June 6 through August 30, 2014
The Dakota Discovery Museum is pleased to announce its newest exhibit Robert Freeman: A Retrospective, which opens on June 6 with over 50 original works of art. An artist’s reception scheduled from 5:30 pm to 8 pm. Robert Freeman will present a gallery talk at 6:00 pm.
Born on the Rincon Indian Reservation in 1939, Freeman is Hunkpapa Sioux and Luiseno. During his childhood, he lived on the Rincon Reservation in Vallejo, California while spending summers with his grandmother and cousins on the Crow Creek Reservation in South Dakota where he is an enrolled member of that tribe.
Freeman has been an international fine arts artist for over five decades, mastering a variety of styles and mediums. He has become one of the most accomplished Native American artists to date, having won over 200 awards, producing several public works and exhibiting his work in some of the world’s most prestigious galleries and museums.
Initially a self-taught artist, Freeman first started painting using house paints and Time magazines for reference.
“I started pursuing art in about 1961, and like many other young artists was very impressed by the work of Picasso,” said Freeman. “I liked cubism and did many cubist paintings and drawings in India ink.”
Freeman also discovered that he liked to experiment with the abstraction and surrealism inherent in figures, finding it challenging to create an image from something else. The work of Salvador Dali and Rene Magritte especially influenced him.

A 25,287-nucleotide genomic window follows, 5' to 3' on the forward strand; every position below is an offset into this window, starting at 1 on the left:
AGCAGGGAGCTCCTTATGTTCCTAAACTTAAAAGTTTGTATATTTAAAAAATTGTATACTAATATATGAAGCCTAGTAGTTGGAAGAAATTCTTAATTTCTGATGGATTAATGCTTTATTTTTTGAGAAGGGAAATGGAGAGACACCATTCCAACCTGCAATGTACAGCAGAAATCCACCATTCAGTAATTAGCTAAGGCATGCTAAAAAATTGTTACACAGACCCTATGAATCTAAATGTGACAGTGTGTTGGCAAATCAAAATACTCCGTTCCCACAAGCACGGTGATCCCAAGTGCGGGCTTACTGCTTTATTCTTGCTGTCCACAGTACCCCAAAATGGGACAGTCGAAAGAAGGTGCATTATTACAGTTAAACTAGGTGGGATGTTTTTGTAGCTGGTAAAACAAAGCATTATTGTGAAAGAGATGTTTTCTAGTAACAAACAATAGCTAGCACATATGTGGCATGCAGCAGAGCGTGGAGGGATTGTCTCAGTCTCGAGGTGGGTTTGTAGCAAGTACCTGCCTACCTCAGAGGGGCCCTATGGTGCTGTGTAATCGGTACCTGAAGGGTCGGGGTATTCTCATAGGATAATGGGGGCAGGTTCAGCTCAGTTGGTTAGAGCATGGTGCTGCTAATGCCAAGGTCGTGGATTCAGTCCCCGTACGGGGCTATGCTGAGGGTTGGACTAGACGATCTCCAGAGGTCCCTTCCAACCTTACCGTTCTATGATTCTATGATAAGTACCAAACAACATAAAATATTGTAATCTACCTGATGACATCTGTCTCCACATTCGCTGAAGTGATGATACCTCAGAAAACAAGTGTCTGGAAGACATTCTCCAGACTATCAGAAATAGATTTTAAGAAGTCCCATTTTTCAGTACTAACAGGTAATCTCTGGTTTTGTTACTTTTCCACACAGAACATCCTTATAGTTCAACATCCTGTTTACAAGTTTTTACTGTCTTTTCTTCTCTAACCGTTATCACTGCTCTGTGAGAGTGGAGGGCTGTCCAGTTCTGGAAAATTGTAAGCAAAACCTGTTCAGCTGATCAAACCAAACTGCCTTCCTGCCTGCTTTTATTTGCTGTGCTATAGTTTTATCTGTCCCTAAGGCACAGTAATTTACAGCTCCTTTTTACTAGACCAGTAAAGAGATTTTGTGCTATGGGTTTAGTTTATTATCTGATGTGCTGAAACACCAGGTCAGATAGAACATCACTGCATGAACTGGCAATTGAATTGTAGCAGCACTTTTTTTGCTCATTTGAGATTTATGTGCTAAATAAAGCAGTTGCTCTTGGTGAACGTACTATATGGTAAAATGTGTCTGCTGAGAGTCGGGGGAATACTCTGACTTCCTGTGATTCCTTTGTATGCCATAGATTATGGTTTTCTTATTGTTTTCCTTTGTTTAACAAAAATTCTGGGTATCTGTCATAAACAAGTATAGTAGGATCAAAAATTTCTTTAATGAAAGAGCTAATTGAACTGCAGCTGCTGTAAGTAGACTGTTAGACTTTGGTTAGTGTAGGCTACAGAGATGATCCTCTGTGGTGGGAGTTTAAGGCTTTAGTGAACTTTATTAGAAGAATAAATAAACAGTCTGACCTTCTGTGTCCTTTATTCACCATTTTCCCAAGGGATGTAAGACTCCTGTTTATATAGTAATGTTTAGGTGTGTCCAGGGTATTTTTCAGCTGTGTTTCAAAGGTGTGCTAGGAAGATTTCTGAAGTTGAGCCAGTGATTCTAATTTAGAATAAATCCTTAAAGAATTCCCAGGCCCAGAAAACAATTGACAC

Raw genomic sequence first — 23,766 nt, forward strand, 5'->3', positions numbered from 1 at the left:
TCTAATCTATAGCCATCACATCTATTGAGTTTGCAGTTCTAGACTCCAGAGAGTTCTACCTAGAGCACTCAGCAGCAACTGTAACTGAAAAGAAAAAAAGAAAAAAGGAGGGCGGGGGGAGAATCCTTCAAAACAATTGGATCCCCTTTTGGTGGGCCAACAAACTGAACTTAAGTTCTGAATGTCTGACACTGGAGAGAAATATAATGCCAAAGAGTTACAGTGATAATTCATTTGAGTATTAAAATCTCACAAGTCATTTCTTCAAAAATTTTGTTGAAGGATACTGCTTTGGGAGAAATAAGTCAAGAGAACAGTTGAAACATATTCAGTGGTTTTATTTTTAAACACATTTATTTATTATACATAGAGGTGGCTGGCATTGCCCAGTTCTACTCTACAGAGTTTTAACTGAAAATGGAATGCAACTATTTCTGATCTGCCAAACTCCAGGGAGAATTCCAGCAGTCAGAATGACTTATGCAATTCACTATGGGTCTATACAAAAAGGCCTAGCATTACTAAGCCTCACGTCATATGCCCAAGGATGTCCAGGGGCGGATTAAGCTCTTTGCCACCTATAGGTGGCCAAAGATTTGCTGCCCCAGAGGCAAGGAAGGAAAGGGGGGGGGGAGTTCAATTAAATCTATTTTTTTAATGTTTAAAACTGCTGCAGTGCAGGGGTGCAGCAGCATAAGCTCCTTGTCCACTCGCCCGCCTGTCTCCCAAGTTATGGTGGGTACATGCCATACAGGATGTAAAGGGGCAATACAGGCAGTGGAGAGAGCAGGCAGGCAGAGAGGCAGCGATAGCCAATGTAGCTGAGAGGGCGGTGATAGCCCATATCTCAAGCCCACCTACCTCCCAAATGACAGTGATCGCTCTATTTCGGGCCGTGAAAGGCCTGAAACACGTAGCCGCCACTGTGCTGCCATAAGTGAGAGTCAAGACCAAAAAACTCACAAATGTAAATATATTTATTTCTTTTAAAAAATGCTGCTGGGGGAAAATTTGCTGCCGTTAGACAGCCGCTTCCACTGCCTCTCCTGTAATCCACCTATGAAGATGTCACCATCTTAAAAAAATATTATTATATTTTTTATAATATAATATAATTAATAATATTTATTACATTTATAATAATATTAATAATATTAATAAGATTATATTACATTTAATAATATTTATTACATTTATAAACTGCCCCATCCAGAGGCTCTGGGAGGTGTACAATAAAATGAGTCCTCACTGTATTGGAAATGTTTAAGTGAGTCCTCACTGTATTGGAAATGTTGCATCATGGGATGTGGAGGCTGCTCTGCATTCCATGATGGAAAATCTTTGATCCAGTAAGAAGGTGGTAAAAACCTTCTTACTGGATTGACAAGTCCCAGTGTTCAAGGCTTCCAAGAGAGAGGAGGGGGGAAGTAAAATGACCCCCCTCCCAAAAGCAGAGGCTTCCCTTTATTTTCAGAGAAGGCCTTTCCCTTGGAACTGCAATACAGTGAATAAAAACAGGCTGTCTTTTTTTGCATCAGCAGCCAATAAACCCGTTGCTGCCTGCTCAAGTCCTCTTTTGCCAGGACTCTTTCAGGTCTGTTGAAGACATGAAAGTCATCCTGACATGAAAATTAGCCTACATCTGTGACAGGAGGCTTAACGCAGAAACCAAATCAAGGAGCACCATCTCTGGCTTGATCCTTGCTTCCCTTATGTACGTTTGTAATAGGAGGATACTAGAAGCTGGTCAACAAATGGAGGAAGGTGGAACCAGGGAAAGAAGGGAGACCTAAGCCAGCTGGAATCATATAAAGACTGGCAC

Freeman soon began to incorporate realism in his art, entering many his works in shows.
“I began winning awards,” Freeman said, “but the pieces that were winning were the cubist and surrealistic pen and ink drawings, so I think people have always been drawn to them.”
By 1967, Freeman was working full-time as an artist and in the 1970s began to travel again to South Dakota where his works were selling well. During his many trips, he met Native American artist Oscar Howe and learned of other Native American artists such as Robert Penn. Freeman began to bring his unique style to his Native American work, exhibiting his art through the St. Joseph’s Indian School, the Red Cloud Indian School and the Northern Plains Indian Art Show.
Robert Freeman defies categories as an artist as he works in an array of mediums and styles including pencil, pen, ink, acrylic, mixed media, oils, and sculptures of wood, stone, and bronze. Today, Freeman works extensively from his home in California, continuing to create art, pursuing one of his greatest enjoyments.
Robert Freeman: A Retrospective exemplifies Freeman’s love of surrealism and cubism. The exhibit will open June 6 and run through August 30. The artist’s reception the evening of June 6 will be free to the public.
The exhibit and reception are at the Dakota Discovery Museum, 1300 McGovern Ave., Mitchell, SD. As of June 1, museum hours will be 9 am to 7 pm Mon-Sat and 1 pm to 4 pm on Sunday. For more information call 605-996-2122.